Pollack’s other grant will help first-graders improve their math skills through such techniques as math activity bags that contain hands-on learning activities.
At Jouett Middle School, teachers Abbey Plein and Steve Whitaker titled their project, Building Community Connections in the Digital Age. In their proposal, they noted that the COVID-19 pandemic has forced physical separation among people. “Many of us realize more than ever the value of community and social connections we long have taken for granted,” they wrote.
Their project will reimagine how technology can be used to nurture a sense of community. Students will create interactive tools and maps, video documentaries, recorded histories and podcasts, artwork, and digital movies about their communities and neighborhoods. Their work will be presented in a culminating experience open to the public.
Once again, teachers from Baker-Butler Elementary School received the most grants of any school in the division, with four proposals funded.
Lisa Baker’s plan is to have second-graders use engineering ideas to solve the challenges faced by characters in well-known fairy tales. Lisa Harman’s second-graders will enhance their study of matter using six different science stations and a science show. In Tonya Klimas’ class, second-graders will use a popular mathematical puzzle game to improve their teamwork and empathy, and Nancy Williams’ students will write about, design and build a marionette to represent stories that they write.
Other grant recipients include Mary Morales at Mountain View Elementary School, who will use Spanish language books to bolster Spanish instruction for her fourth-graders; Kate Kogge at the Charter School, whose middle school students will use artwork to study cell theory and geometry; Jaylen Crist from Crozet Elementary School, who will use grant funding to support the design and play of games that promote STEM education; and Betsy Agee, also from Crozet, who will bring her fifth-graders together with their book buddy kindergarten students to read and study books on improving racial relationships.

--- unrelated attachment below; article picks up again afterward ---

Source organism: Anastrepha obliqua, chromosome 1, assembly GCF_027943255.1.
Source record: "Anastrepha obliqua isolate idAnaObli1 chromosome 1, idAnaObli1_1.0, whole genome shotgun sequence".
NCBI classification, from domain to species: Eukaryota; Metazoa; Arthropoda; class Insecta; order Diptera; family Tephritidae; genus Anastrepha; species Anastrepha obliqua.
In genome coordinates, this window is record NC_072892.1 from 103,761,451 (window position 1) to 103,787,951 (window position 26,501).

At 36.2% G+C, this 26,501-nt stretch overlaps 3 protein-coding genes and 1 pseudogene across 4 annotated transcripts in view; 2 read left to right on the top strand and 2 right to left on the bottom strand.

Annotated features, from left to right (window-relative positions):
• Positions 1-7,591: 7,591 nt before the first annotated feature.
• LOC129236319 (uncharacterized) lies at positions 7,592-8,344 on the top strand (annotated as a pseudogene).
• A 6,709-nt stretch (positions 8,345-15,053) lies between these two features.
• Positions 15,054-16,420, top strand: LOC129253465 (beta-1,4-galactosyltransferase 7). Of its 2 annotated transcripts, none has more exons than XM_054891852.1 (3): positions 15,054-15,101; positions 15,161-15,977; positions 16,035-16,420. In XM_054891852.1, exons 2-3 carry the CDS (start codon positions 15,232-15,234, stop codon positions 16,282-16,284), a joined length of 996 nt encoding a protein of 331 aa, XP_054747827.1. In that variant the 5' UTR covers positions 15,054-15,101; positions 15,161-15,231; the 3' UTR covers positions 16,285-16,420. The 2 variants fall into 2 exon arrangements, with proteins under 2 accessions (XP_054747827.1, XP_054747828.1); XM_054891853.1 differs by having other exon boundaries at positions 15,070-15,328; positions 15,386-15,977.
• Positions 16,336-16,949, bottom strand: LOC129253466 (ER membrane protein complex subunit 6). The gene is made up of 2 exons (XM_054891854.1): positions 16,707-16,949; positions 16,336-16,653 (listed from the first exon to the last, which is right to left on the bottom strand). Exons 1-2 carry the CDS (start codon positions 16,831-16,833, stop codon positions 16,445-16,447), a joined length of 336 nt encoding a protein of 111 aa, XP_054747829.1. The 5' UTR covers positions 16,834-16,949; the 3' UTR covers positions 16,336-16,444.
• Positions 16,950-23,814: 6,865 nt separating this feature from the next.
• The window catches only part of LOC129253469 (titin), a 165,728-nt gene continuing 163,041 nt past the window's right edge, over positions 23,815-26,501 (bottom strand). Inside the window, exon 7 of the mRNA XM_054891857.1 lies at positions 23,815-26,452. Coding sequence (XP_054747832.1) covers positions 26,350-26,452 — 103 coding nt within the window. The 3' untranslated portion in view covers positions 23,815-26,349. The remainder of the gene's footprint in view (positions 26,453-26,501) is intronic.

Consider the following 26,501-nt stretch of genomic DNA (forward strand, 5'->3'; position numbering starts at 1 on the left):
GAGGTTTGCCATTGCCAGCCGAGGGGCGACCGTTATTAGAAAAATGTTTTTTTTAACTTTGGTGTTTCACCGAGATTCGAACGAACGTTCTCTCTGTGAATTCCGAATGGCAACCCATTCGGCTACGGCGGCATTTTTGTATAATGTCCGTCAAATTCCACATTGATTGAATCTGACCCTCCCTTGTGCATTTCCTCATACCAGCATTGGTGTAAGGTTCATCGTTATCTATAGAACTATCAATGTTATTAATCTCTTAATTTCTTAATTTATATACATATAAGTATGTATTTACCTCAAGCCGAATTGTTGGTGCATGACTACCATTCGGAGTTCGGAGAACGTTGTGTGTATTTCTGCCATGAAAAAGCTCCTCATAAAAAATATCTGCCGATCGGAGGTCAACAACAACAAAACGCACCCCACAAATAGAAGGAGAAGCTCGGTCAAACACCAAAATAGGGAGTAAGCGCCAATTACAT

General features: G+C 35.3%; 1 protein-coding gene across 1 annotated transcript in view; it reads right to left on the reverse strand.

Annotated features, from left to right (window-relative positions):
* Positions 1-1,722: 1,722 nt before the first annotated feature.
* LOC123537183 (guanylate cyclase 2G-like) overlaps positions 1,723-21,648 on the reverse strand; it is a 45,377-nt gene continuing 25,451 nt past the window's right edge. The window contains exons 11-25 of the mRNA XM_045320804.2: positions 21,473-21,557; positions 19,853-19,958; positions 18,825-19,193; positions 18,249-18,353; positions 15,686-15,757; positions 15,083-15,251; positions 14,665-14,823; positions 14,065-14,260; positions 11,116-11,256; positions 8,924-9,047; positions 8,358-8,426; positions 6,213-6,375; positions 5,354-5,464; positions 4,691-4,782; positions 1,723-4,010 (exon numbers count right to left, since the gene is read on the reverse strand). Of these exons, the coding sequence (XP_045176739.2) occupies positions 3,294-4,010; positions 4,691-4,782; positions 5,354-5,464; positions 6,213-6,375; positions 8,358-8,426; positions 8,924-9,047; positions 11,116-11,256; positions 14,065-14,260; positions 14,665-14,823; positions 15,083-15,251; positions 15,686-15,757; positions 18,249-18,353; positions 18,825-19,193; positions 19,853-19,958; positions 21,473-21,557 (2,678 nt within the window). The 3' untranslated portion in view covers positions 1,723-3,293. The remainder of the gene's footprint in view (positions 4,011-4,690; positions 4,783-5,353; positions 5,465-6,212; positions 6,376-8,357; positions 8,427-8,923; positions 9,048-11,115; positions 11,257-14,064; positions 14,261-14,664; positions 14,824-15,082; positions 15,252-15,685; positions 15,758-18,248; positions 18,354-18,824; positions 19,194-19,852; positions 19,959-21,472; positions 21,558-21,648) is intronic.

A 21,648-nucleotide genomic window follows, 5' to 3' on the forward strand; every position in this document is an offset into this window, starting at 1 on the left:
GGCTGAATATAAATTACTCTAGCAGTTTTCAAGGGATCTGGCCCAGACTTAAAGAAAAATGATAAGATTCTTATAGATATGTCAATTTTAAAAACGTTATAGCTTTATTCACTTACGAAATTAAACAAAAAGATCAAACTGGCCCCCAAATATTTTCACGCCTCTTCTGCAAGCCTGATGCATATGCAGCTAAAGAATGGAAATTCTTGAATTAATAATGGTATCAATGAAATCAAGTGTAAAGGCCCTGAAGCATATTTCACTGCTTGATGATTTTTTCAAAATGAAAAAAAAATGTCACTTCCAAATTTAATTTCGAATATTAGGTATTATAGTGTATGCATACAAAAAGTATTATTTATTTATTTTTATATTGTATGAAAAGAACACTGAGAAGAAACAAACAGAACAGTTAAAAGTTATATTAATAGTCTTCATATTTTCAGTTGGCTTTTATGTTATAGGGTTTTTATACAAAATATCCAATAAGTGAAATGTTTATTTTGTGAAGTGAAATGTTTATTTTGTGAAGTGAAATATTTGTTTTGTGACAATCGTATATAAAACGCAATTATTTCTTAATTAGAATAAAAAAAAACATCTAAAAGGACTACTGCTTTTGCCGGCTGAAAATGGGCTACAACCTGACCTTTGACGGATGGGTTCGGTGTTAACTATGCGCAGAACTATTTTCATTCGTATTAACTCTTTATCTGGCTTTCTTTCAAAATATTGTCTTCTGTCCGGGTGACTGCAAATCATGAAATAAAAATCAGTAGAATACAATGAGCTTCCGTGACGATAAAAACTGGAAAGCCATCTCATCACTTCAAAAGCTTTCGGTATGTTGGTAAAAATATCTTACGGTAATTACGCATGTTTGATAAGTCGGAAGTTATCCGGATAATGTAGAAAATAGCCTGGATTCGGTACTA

Also having proposals funded were Leslie Anderson from Hollymead Elementary School, for a project for first-graders who will create their own musical instruments as both a science and English lesson and use the instruments to add music to story-telling; Anne Straume from Meriwether Lewis, whose third-graders will sharpen their coding skills through the use of Ozobots; Beth Kavounas, whose kindergarten and first-grade students at Red Hill Elementary School will use hands-on experiences at a play-based science centers to learn about natural resources; and Brian Squires from Murray Elementary School, who will work with students on the use of coding and maker kits to design, build and demonstrate simple machines, interactive maps, and wearable learning tools.
The Shannon Foundation was established in 1990 to provide funds to public school teachers in the city and county for innovative programming. This year, the Foundation awarded 20 grants totaling $20,438 to Albemarle County and Charlottesville City school division teachers.
The Foundation is named for University of Virginia (UVA) President Emeritus Edgar F. Shannon, Jr., and his wife, Eleanor, in honor of their contributions to public education over many years. In addition to being an English professor at UVA, Mr. Shannon was the university’s president from 1959 to 1974. Ms. Shannon served as a member of the Board of Trustees for Sweet Briar College and Rhodes College.
CONTACT: Phil Giaramita, Public Affairs and Strategic Communications Officer